# Greatest Common Divisor

The **greatest common divisor (GCD)**, also called the **greatest common factor**, of two numbers is the largest number that divides them both. For instance, the greatest common factor of 20 and 15 is 5, since 5 divides both 20 and 15 and no larger number has this property. The concept is easily extended to sets of more than two numbers: the GCD of a set of numbers is the largest number dividing each of them.

The GCD is used for a variety of applications in number theory, particularly in modular arithmetic and thus encryption algorithms such as RSA. It is also used for simpler applications, such as simplifying fractions. This makes the GCD a rather fundamental concept to number theory, and as such a number of algorithms have been discovered to efficiently compute it.

The GCD is traditionally notated as $\text{gcd}(a, b)$, or when the context is clear, simply $(a, b)$.

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## Computing the greatest common divisor

The GCD of several numbers may be computed by simply listing the factors of each number and determining the largest common one. While in practice this is terribly inefficient, for particularly small cases it is doable by hand. The process may be split up using the method of factor pairs: once one determines a factor $a$ of a number $n$, the quotient $\frac{n}{a}$ is necessarily a factor as well. For instance, since 2 is a factor of 24, $\frac{24}{2} = 12$ is a factor as well.

Find the greatest common divisor of $30, 36,$ and $24.$

The divisors of each number are given by

$\begin{aligned} 30: &1, 2, 3, 5, 6, 10, 15, 30 \\ 36: &1, 2, 3, 4, 6, 9, 12, 18, 36 \\ 24: &1, 2, 4, 6, 12, 24 \end{aligned}$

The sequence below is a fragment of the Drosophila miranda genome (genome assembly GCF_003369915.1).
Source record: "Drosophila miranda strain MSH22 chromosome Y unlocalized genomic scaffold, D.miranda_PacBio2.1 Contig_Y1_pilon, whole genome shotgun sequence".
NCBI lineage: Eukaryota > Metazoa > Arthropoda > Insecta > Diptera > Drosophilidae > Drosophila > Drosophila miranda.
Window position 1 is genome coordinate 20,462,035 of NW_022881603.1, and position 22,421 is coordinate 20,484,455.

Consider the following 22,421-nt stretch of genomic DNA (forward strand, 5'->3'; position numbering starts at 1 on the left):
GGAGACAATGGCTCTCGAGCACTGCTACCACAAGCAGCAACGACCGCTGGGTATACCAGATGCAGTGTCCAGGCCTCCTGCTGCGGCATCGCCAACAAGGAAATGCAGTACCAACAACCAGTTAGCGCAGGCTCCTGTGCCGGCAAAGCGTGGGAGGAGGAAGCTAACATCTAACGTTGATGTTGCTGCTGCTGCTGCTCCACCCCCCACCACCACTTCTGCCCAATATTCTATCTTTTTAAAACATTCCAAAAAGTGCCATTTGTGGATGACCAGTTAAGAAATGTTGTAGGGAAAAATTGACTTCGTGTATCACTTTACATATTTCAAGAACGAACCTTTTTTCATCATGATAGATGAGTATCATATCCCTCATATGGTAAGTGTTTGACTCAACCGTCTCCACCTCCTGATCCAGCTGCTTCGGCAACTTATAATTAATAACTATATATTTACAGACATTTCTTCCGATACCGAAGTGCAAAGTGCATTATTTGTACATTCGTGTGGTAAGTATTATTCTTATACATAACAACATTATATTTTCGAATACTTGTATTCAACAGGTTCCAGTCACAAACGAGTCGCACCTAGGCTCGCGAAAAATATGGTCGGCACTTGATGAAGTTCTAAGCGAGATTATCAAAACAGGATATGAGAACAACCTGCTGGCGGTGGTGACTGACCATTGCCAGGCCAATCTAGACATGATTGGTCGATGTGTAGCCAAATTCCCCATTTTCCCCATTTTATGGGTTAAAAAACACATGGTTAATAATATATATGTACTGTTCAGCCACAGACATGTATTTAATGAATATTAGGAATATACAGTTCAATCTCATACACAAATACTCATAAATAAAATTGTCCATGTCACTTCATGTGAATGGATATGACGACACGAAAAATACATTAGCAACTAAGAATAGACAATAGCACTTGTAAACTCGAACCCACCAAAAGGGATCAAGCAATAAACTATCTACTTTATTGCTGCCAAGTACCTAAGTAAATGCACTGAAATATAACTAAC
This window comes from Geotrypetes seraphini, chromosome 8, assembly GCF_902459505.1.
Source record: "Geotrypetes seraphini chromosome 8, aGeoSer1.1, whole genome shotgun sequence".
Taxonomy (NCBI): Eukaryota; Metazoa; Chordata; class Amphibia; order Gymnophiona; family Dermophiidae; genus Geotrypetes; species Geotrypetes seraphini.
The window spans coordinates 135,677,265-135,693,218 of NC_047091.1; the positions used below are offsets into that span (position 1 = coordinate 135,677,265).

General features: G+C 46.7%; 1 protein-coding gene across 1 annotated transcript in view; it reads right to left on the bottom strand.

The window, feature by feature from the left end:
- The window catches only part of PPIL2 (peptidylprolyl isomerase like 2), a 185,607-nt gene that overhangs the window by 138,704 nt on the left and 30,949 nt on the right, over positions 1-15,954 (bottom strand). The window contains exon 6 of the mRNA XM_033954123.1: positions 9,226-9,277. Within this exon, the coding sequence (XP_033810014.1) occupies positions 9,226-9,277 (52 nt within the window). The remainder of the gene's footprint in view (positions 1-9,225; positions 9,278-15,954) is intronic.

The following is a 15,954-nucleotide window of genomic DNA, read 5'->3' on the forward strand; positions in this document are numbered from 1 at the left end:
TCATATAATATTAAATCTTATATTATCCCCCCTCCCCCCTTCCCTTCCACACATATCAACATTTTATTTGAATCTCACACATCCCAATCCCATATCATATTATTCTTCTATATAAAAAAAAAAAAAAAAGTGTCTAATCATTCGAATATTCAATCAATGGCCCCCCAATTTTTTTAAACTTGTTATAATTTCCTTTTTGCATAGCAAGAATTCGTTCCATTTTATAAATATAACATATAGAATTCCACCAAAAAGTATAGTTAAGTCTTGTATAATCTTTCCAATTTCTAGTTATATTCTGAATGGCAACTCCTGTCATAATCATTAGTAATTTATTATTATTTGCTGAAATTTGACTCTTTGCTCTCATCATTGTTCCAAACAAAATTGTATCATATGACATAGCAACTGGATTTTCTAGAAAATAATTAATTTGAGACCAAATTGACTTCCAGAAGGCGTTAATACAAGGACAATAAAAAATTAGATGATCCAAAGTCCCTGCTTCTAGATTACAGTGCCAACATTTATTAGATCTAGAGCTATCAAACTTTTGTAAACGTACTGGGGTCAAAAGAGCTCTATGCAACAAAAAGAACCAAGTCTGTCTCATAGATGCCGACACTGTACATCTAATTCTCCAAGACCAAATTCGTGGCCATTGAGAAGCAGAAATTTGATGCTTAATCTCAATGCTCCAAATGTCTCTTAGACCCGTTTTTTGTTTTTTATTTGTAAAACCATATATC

The largest number that appears on every list is $6,$ so this is the greatest common divisor:

$\gcd(30,36,24)=6.\ _\square$

When the numbers are large, the list of factors can be prohibitively long making the above method very difficult. A somewhat more efficient method is to first compute the prime factorization of each number in the set. The resulting GCD is the product of the primes that appear in every factorization, to the smallest exponent seen in the factorizations. This is confusing in words, so let's see an example:

Compute $\gcd(4200,3780,3528)$.

We have

$\begin{aligned} 4200 &= 2^3 \cdot 3^{\phantom 1} \cdot 5^2 \cdot 7 \\ 3780 &= 2^2 \cdot 3^3 \cdot 5^{\phantom 1} \cdot 7 \\ 3528 &= 2^3 \cdot 3^2 \ \ \phantom{\cdot 5^0} \cdot 7^2. \end{aligned}$

Since 2 appears in each of these factorizations, it will appear in the GCD as well. It is taken to the smallest power seen in the factorizations, which in this case is 2. So the GCD will contain $2^2$ in its factorization. Continuing along these lines, we obtain a GCD of

$2^2 \cdot 3 \cdot 7 = 84.\ _\square$

In formal notation, if the prime factorizations of $a$ and $b$ are

$a = p_1 ^{\alpha_1} p_2 ^{\alpha_2} \ldots p_k ^{\alpha_k}, \quad b = p_1 ^{\beta_1} p_2 ^ {\beta_2} \ldots p_k ^ {\beta_k},$

where the $p_i$ are distinct primes and the $\alpha_i$ and $\beta_i$ are nonnegative integers, then

$\gcd(a,b) = p_1 ^{\min(\alpha_1, \beta_1)} p_2 ^{\min(\alpha_2, \beta_2)} \ldots p_k ^{\min(\alpha_k, \beta_k)} .$

A similar formula holds for finding the GCD of several integers, by taking the smallest exponent for each prime.

While the prime factorization method is often the most practical to do by hand, occasionally determining the prime factorization is very difficult, in which case an alternate approach becomes necessary. Generally, in these cases, algorithms are used as in the next section.

## Euclidean algorithm and more

Because large numbers are difficult to work with by hand, there are a number of algorithms used to simplify the problem down to a manageable level. Since the GCD has the property that

$\text{gcd}(a, b, c) = \text{gcd}(\text{gcd}(a,b), c)$

the GCD can be calculated "two at a time", e.g. if we wanted to find the GCD of 20, 28, and 24, we could first find the GCD of $20$ and $28$ (which is 4) and then the GCD of 4 and 24 (which is also 4). As a result, almost all algorithms focus on the simplest case of determining the GCD of two numbers.